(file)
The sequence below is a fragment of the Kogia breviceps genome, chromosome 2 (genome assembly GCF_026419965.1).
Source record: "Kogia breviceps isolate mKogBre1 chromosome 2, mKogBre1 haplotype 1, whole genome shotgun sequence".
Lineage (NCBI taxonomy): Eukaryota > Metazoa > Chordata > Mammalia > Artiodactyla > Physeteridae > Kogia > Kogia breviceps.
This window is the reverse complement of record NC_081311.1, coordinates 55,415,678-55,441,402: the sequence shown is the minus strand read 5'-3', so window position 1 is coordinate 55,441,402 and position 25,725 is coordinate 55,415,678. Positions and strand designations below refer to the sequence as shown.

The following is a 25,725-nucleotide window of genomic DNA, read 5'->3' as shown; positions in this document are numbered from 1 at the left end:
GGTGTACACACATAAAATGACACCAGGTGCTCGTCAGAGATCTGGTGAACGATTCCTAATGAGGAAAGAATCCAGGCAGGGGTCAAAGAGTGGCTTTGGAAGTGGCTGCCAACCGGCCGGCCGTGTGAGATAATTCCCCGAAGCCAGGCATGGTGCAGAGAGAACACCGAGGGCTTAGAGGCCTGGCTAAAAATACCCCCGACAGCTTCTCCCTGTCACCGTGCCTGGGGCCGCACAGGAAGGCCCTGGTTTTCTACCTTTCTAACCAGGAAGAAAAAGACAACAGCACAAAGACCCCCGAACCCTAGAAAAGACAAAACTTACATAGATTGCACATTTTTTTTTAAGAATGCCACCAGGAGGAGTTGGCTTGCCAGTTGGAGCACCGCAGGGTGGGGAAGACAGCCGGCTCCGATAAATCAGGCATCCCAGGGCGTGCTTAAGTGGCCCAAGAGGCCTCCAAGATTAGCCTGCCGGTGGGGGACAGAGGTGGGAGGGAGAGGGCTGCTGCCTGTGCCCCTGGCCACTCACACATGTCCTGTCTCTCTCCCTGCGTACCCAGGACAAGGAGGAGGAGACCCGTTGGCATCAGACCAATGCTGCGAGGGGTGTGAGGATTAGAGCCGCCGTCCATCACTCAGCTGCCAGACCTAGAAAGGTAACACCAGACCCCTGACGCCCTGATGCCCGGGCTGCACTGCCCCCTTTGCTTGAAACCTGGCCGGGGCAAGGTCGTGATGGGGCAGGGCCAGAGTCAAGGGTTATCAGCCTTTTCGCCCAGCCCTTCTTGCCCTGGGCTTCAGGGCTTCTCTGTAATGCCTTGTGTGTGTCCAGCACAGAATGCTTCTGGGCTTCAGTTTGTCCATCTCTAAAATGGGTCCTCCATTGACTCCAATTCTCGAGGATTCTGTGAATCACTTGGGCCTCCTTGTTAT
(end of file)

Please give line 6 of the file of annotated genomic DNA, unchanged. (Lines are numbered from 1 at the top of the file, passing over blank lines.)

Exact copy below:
GGTGTACACACATAAAATGACACCAGGTGCTCGTCAGAGATCTGGTGAACGATTCCTAATGAGGAAAGAATCCAGGCAGGGGTCAAAGAGTGGCTTTGGAAGTGGCTGCCAACCGGCCGGCCGTGTGAGATAATTCCCCGAAGCCAGGCATGGTGCAGAGAGAACACCGAGGGCTTAGAGGCCTGGCTAAAAATACCCCCGACAGCTTCTCCCTGTCACCGTGCCTGGGGCCGCACAGGAAGGCCCTGGTTTTCTACCTTTCTAACCAGGAAGAAAAAGACAACAGCACAAAGACCCCCGAACCCTAGAAAAGACAAAACTTACATAGATTGCACATTTTTTTTTAAGAATGCCACCAGGAGGAGTTGGCTTGCCAGTTGGAGCACCGCAGGGTGGGGAAGACAGCCGGCTCCGATAAATCAGGCATCCCAGGGCGTGCTTAAGTGGCCCAAGAGGCCTCCAAGATTAGCCTGCCGGTGGGGGACAGAGGTGGGAGGGAGAGGGCTGCTGCCTGTGCCCCTGGCCACTCACACATGTCCTGTCTCTCTCCCTGCGTACCCAGGACAAGGAGGAGGAGACCCGTTGGCATCAGACCAATGCTGCGAGGGGTGTGAGGATTAGAGCCGCCGTCCATCACTCAGCTGCCAGACCTAGAAAGGTAACACCAGACCCCTGACGCCCTGATGCCCGGGCTGCACTGCCCCCTTTGCTTGAAACCTGGCCGGGGCAAGGTCGTGATGGGGCAGGGCCAGAGTCAAGGGTTATCAGCCTTTTCGCCCAGCCCTTCTTGCCCTGGGCTTCAGGGCTTCTCTGTAATGCCTTGTGTGTGTCCAGCACAGAATGCTTCTGGGCTTCAGTTTGTCCATCTCTAAAATGGGTCCTCCATTGACTCCAATTCTCGAGGATTCTGTGAATCACTTGGGCCTCCTTGTTAT